"But this does not exhaust the list of the animal's merits. Under man's care, under the influence of climate, soil, and manner of living, the ox has become modified and has given us many different breeds that have adapted themselves to the most varied conditions of existence; one breed furnishing more work, another more meat, and still another more dairy food, according to our choice. Among the breeds scattered over France I will limit myself to the following.
"A stocky body, large and strong head, short, thick horns, short and massive neck, powerful legs, bold appearance, quick walk, medium-sized and well-shaped body—these natural endowments make the Gascon breed one of the best for work. Its coat, generally brown or tawny, is always lighter along the back. The chief source of this breed is the department of Gers.
"The Salers breed is originally from the department of Cantal. Its coat is bright red, often with white splashes on the rump and belly. The horns are large, smooth, black at the tips, of symmetrical shape, and pointing a little backward. Very rustic, sober, intelligent, vigorous, inured to toil, the Salers ox is an excellent worker. When fattened at the end of its toilsome service, it gives abundant, firm, and savory meat. The cow, if well fed, can furnish as much as twenty liters of milk a day.
"The Breton breed stocks the five departments of ancient Brittany. It is characterized by smallness of body, readiness for work, and remarkable excellence of milk, which is rich in butter-fat. The cow's coat is spotted with white and black in large splashes, and she has a black muzzle, slender horns, bright eyes, and determined gait. The ox, similarly spotted with black and white, has powerful and very pointed horns ; but the peaceful beast never dreams of using its formidable weapons.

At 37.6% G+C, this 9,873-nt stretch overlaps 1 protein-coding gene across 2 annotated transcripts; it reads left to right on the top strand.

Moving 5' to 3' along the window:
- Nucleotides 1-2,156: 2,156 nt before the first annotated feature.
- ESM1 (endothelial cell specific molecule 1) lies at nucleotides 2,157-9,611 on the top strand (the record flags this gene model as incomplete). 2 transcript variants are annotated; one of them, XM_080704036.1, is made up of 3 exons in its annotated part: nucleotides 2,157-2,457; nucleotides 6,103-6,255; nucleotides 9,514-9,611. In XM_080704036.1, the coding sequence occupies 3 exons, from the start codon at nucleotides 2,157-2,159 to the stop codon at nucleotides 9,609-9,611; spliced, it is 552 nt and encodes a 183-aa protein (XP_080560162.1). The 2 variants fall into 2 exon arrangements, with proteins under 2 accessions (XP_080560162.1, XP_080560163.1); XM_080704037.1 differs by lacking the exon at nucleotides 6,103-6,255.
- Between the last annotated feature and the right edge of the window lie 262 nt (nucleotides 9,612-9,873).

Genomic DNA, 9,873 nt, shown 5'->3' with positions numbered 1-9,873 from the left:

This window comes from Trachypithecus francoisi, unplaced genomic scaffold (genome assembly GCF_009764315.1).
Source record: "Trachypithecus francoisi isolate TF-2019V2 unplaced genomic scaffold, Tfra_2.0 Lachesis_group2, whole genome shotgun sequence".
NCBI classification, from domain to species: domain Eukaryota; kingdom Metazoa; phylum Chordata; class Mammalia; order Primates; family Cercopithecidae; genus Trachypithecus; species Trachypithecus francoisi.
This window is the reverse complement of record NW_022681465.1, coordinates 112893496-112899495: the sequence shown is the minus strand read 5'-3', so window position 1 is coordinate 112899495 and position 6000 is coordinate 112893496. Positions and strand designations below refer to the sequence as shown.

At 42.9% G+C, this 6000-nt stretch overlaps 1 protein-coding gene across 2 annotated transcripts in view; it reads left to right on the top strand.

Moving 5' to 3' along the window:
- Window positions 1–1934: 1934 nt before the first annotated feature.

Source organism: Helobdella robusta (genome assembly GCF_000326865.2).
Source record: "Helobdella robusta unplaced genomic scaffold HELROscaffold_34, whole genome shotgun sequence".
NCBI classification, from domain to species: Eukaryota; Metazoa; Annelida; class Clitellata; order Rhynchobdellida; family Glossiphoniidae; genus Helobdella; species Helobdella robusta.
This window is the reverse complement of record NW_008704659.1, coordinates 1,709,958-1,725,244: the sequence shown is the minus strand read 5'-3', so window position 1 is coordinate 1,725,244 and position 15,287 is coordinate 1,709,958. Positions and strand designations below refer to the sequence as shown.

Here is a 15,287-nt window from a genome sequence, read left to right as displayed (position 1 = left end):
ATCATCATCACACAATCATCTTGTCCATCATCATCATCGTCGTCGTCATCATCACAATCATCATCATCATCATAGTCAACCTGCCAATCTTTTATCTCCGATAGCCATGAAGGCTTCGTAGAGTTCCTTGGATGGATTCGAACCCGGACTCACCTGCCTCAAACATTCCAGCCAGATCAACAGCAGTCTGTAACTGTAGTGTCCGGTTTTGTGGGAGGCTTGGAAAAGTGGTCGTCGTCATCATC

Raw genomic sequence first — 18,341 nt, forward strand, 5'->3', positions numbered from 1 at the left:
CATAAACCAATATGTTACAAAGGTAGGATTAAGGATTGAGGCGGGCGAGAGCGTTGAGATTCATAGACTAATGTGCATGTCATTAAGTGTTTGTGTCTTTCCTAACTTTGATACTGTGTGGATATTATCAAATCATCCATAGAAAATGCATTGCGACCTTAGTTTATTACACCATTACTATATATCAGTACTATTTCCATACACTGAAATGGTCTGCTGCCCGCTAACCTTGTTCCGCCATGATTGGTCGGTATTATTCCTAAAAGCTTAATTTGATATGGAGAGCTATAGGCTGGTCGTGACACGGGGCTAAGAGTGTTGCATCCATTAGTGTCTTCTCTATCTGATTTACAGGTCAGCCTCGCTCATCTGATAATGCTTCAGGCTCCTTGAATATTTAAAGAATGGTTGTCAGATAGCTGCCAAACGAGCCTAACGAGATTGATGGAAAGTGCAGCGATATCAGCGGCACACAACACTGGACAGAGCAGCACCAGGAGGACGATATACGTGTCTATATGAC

"The Normandy breed furnishes animals of enormous size, little adapted to work, and hence reserved for the butcher. Some of these gigantic animals raised in the rich pastures of Normandy are said to have attained the weight of 1970 kilograms. In the Normandy ox the head is long and heavy, muzzle broad, the mouth deeply cut, the skin thick and hard, the hair close, sometimes red, sometimes brown, sometimes black and white. The horns are rather short and are borne well forward on the forehead. On an average the cow gives 3000 liters of milk a year.
"The Garonne breed, occupying the basin of the Garonne River from Toulouse to Bordeaux, is likewise tall, corpulent, and almost as highly esteemed for butchering as the Normandy breed. Its coat is uniform in shade, resembling in color the yellow of wheat. The horns, which turn forward, are white all over; the edge of the eyelids and the nose are pale pink. In fact, the whole physiognomy of the animal has something remarkably peaceful about it."